Manitoba

Fire paramedic service to expand program that connects with frequent users to reduce 911 calls, ER visits

The Winnipeg Fire Paramedic Service will soon roll out a second community paramedic unit, as part of a program to regularly visit the city's top 911 users before they call for emergency services.

Winnipeg's Emergency Paramedics in the Community program currently operates 1 vehicle for 12 hours every day

The new unit in the Emergency Paramedics in the Community program will formally launch on June 6, the city and Shared Health announced Tuesday. (Lyzaville Sale/CBC)

The Winnipeg Fire Paramedic Service will soon roll out a second community paramedic unit, as part of a program to regularly visit the city's top 911 users before they call for emergency services.

The Emergency Paramedics in the Community program launched in 2013 with a single vehicle operating 12 hours a day, seven days a week. It's designed to cut down calls to 911 and trips to the emergency room by identifying frequent users and visiting them regularly to offer early health assessments and intervention planning.

"For us, it builds a ton of capacity … within 911 operations, and in doing that, it actually provides us better access to clients, [and] it provides those clients with better health care with a cheaper resource," said Ryan Sneath, assistant chief of paramedic operations with the Winnipeg Fire Paramedic Service.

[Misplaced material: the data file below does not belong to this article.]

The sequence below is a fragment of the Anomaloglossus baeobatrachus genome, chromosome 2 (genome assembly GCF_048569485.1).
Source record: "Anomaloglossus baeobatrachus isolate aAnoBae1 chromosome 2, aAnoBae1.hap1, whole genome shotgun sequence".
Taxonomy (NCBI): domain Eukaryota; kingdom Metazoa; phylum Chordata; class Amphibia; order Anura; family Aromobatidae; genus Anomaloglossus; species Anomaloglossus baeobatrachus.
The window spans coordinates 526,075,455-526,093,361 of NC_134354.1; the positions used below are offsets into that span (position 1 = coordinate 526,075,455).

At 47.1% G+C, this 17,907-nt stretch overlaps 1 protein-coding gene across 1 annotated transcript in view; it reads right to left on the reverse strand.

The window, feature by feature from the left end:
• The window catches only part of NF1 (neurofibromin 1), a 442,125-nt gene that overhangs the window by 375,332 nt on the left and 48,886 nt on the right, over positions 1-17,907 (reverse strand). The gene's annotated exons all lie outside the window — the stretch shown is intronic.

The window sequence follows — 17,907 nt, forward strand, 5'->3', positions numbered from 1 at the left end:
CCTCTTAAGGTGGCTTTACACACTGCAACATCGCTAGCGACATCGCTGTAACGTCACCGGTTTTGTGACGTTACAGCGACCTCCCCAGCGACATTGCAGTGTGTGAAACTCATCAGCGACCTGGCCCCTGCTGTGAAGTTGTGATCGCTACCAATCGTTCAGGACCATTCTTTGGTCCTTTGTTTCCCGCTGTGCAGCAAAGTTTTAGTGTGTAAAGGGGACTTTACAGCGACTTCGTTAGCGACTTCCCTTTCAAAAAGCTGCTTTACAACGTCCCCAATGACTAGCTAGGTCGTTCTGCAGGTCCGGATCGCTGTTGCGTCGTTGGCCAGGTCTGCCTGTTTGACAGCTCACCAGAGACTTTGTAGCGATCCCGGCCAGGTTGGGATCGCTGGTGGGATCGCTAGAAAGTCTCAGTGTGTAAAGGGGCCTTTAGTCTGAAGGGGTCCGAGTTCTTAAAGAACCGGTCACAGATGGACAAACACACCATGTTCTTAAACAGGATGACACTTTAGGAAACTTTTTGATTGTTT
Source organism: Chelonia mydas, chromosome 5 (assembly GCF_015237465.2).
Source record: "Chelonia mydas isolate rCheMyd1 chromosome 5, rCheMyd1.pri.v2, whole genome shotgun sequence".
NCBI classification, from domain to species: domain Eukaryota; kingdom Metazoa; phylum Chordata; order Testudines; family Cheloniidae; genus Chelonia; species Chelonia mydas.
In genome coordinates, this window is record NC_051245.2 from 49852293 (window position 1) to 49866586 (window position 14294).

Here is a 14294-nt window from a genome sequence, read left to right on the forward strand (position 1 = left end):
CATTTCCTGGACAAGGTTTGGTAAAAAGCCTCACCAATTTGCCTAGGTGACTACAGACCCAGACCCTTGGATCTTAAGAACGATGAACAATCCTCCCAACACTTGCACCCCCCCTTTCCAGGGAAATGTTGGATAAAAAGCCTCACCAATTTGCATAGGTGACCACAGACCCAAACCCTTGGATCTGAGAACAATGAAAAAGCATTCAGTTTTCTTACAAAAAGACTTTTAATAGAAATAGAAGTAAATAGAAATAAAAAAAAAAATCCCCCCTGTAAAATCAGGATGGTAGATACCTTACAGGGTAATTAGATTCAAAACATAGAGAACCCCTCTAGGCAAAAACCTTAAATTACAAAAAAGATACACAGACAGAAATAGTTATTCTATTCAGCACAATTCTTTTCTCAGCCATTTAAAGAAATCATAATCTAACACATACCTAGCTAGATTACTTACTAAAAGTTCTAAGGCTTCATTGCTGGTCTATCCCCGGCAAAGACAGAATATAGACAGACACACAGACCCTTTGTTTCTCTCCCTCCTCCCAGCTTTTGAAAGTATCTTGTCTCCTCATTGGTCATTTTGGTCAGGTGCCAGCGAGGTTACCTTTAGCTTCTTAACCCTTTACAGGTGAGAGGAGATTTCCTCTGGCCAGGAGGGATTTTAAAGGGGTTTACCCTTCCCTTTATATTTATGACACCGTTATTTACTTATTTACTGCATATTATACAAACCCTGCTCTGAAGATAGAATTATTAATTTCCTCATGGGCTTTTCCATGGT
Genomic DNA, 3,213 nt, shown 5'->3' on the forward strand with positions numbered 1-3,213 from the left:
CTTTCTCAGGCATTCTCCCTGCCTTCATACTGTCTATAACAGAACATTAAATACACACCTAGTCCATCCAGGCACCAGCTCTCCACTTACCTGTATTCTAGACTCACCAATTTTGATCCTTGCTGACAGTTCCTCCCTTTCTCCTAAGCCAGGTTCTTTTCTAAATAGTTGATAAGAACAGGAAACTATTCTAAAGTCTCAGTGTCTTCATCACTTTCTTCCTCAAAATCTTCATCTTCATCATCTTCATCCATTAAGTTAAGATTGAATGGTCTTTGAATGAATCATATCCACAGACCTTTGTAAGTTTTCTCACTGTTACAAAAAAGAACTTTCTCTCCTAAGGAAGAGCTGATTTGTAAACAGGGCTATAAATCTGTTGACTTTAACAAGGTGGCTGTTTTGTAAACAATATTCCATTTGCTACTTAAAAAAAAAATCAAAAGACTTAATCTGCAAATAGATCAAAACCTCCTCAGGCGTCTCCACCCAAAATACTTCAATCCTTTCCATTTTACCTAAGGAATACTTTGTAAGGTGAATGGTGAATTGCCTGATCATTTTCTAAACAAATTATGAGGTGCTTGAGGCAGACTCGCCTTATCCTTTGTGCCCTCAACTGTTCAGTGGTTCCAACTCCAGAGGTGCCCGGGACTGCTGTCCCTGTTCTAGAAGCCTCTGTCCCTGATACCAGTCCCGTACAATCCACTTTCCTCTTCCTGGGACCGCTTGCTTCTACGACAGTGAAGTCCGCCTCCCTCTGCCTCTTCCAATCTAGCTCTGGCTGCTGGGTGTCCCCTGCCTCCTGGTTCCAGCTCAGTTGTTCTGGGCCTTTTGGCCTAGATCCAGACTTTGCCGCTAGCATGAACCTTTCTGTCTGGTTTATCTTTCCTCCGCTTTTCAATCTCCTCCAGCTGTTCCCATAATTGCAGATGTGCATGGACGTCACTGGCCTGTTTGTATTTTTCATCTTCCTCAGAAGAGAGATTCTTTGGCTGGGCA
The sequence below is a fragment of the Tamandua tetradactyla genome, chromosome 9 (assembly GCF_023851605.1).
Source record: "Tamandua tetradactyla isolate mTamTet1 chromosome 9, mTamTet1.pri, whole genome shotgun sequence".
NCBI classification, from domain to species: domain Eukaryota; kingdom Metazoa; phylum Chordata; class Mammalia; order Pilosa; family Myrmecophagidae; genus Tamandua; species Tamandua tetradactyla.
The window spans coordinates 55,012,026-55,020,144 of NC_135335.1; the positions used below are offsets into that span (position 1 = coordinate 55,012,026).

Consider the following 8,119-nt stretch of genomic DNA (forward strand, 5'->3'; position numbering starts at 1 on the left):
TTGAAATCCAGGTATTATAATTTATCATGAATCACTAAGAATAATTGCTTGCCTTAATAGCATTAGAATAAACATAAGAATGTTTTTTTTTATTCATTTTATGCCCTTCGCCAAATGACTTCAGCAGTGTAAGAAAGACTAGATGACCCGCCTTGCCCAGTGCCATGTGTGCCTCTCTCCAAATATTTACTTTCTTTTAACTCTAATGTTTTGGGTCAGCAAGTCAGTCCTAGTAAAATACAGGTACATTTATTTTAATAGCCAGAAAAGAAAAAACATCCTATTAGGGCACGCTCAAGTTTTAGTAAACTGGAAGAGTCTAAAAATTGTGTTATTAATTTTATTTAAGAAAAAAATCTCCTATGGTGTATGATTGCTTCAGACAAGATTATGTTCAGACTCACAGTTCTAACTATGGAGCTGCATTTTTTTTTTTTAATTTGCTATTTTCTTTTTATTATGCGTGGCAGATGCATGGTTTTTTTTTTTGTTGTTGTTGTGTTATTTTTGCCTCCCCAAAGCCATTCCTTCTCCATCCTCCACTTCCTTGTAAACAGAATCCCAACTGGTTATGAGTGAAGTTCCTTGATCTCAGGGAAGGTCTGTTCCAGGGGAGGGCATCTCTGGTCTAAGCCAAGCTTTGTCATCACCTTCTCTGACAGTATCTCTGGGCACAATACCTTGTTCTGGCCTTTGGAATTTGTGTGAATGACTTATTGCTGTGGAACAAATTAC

The new unit will be formally launched on June 6, Sneath said, and will be staffed by one paramedic each day. The new unit will operate the same number of hours as the original, but its hours will likely be staggered for more coverage at peak times, he added.

Ryan Sneath, assistant chief with the Winnipeg Fire Paramedic Service, said the program frees up emergency medical services while offering better care to frequent patients. (Lyzaville Sale/CBC)

Patients are referred to the program in two ways, Sneath said.

Emergency departments or paramedics can identify frequent patients or 911 callers, he said, using a threshold of roughly six incidents in three or four months.

Otherwise, paramedics can identify at-risk people while on the job and responding to calls, he said. Factors to look for include social isolation, deterioration in condition or falls, said Sneath.

7,000 assessments since launch

Since its launch, paramedics in the program have done more than 7,000 assessments and managed more than 2,700 at-risk referrals to the program, said Dr. Rob Grierson, medical director for the fire paramedic service and chief medical officer of emergency response services for Shared Health.

That's resulted in a 56 per cent drop in 911 calls by the program's patients, and a 62 per cent drop in ambulance trips to the ER in that group.

"Those individuals are receiving care through various other means in the system, either primary care or home care services, that are better equipped to more effectively meet their needs in their home," Sneath said.

"The expansion of this will increase our capacity within that program."